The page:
by Wendy Strgar June 05, 2010
For me there is probably not a more intense interaction that I can have with humanity than when I become an air traveler. While I am intellectually conscious of the enormity of the world’s population, it is when I move through airports that I experience the vastness of humanity trying to move through space. It is in the midst of the crowds of people, all on their way to somewhere, that the complexity of life on earth becomes transparent.
Beyond the sheer logistics of moving so many people and bags to so many locations at once, just thinking about the relationships, aspirations and responsibilities that fills every one of those lives makes you pause at the enormity of life that this planet holds. As I witnessed the tender separations, the open-hearted welcoming embraces, the business soldiers hurrying on, the families trying to stay together all happening at once in surround sound, I am overcome by the human tribe.
The experience makes me recall a quote by W. A. White: “If each man or woman could understand that every other human life is as full of sorrows, or joys, or base temptations, of heartaches and of remorse as his own . . . how much kinder, how much gentler he would be.” This is the one hope we have as we push the limits of the earth’s resources to accommodate us all, that we actually learn to recognize our shared humanity.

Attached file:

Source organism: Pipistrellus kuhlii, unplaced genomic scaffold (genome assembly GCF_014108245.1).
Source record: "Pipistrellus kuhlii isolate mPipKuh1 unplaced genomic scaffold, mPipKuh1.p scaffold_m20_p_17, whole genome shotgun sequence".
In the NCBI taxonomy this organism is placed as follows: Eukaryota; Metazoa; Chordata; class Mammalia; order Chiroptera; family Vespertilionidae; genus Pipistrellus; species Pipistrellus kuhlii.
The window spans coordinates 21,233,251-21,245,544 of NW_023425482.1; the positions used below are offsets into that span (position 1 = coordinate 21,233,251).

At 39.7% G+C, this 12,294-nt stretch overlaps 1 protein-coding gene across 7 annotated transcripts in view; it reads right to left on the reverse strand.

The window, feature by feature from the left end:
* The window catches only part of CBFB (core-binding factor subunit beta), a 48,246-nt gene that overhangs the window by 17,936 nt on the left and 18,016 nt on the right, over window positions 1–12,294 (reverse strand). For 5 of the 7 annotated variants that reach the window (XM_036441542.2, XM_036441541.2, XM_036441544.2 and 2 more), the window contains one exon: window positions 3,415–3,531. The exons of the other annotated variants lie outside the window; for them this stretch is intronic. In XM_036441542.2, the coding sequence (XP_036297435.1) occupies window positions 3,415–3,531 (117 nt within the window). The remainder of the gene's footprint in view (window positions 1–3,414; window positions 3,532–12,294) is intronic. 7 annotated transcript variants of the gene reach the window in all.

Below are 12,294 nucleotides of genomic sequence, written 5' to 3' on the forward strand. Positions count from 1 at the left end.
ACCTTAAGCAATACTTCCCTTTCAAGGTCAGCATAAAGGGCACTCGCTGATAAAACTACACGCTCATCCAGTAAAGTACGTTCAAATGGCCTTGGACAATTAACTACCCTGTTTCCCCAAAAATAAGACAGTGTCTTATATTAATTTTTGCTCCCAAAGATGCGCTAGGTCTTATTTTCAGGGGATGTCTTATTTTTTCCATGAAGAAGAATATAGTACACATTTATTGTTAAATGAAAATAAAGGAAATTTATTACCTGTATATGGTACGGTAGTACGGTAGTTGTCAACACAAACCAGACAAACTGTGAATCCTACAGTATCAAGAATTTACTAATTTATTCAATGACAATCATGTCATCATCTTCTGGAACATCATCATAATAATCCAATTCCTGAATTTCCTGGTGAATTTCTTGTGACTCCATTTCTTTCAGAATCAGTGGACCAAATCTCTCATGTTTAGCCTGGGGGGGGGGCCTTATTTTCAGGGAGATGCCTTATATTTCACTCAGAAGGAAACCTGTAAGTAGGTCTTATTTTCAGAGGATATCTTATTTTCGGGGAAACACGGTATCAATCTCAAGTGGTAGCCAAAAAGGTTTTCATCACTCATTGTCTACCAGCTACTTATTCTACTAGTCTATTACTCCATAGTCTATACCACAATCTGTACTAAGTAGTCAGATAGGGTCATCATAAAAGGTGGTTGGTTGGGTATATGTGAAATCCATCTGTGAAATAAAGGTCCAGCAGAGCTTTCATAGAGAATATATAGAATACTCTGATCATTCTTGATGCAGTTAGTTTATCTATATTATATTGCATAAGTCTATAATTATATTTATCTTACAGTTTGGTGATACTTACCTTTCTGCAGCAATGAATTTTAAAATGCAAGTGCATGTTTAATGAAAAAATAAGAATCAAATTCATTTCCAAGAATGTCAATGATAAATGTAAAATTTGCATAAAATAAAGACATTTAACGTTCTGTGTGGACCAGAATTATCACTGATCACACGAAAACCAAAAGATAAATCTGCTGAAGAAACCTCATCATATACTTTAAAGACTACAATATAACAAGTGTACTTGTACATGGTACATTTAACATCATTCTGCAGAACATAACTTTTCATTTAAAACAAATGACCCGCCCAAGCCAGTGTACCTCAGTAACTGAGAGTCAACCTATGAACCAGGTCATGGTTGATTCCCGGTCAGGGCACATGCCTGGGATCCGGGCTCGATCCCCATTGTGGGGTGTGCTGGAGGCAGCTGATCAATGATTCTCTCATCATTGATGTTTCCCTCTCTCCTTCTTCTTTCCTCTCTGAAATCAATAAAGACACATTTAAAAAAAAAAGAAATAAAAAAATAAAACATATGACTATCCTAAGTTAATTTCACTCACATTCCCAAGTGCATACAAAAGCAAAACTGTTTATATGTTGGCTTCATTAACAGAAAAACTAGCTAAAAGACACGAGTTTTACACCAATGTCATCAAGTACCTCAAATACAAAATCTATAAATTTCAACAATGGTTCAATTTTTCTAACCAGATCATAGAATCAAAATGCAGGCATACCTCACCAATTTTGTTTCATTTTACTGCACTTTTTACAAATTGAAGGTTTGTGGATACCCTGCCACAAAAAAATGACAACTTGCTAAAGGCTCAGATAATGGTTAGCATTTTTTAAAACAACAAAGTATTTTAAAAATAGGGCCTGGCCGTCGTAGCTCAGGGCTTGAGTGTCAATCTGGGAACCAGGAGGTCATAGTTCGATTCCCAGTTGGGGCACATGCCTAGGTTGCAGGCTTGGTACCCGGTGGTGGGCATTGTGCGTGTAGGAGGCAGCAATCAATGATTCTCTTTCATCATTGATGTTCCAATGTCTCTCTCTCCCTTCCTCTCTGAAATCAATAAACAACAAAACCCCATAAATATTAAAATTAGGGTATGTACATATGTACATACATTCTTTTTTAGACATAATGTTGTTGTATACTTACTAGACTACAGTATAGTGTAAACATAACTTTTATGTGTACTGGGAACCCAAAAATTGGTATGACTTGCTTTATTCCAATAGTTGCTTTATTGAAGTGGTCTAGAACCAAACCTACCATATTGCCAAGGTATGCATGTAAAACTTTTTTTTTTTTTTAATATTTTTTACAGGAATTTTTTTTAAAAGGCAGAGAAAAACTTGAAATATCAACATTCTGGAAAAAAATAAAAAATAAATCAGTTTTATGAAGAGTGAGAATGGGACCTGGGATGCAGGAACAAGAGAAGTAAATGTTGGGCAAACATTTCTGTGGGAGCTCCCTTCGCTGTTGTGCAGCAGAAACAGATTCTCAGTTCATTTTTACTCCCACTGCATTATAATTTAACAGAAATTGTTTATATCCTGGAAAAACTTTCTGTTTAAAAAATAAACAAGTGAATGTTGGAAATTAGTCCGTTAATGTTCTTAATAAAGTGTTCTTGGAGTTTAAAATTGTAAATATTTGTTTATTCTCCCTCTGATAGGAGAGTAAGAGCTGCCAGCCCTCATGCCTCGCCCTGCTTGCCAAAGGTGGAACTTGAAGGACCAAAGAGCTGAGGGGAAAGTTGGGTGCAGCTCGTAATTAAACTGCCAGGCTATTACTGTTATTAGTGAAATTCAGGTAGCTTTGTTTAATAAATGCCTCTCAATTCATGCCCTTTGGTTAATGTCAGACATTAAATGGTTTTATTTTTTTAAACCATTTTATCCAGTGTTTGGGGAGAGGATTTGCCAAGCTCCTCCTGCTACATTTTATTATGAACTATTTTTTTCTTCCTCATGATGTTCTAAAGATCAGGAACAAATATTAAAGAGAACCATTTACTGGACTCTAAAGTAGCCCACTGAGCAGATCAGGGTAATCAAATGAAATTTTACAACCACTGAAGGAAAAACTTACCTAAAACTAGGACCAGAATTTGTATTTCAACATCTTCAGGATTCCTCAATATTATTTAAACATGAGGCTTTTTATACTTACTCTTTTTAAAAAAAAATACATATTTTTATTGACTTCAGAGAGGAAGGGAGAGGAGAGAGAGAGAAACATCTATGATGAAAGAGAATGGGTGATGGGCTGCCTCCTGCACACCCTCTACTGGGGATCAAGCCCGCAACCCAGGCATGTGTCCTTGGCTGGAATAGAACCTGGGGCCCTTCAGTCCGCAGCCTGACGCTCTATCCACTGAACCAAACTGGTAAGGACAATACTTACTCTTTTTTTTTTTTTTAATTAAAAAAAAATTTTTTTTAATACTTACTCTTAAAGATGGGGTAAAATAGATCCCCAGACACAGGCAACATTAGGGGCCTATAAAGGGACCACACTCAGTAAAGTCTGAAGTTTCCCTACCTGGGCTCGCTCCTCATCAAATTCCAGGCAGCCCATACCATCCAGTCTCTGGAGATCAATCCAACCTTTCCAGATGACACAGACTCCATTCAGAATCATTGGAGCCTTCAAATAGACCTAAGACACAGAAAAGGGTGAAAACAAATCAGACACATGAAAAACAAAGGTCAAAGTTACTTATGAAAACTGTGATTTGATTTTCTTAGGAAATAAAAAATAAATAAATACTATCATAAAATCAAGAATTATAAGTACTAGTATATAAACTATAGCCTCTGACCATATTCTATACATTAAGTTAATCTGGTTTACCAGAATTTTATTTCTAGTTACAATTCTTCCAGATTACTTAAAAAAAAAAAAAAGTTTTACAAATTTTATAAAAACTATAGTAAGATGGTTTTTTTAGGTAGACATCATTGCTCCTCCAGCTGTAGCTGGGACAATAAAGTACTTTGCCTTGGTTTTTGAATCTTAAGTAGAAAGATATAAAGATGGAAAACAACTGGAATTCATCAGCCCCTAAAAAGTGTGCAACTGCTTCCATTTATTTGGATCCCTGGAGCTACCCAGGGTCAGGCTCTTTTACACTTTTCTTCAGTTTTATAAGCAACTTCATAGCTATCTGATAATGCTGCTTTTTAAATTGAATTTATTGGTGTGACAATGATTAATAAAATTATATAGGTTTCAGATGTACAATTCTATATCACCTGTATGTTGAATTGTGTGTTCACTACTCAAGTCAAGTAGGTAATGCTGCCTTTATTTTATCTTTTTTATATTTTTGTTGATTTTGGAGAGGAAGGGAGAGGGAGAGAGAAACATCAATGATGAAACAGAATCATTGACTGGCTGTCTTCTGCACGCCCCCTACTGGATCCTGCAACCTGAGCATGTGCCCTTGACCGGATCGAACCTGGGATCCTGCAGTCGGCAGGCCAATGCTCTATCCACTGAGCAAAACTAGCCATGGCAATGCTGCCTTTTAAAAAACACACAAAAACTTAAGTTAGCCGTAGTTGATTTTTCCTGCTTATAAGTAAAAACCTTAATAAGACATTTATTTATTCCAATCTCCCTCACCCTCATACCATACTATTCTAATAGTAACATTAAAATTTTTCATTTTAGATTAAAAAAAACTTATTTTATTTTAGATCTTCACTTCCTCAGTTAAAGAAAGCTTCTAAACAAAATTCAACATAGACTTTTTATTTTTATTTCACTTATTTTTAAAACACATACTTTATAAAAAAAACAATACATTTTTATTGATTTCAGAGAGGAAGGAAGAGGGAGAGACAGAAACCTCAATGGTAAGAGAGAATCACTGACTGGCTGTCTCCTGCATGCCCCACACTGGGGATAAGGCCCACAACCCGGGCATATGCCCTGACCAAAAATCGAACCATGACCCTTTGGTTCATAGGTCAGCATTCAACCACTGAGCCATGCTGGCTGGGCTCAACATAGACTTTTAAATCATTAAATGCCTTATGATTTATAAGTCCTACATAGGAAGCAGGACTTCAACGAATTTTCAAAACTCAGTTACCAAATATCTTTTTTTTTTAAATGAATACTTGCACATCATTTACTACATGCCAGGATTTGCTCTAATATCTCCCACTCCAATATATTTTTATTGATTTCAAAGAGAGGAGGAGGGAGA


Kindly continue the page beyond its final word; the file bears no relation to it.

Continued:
I picked up a book in the airport today, called What are You Optimistic About? In which leading thinkers commented on why things are good and getting better. As I am always on the lookout for the positive spin in life, I searched for something to speak to me about the humanity around me. Instead, I read of a sweeping range of the positive scientific trends that are coming our way. But I think that Carl Gustav Jung’s observation that, “As far as we can discern, the sole purpose of human existence is to kindle a light in the darkness of mere being.” You can see that going on at the airport if you look.
by Wendy Strgar January 10, 2019
by Wendy Strgar October 25, 2018
We believe we are making it better by shielding ourselves from our own pain. This is a fool’s errand, for the pain we refuse to feel and acknowledge doesn’t dissipate from our lacking attention, but rather collects in our heart center with a weightiness that we often cannot name or discern. So fearful are we, of the potential of a broken heart, that we inadvertently refuse to open our hearts at all.
by Wendy Strgar September 27, 2018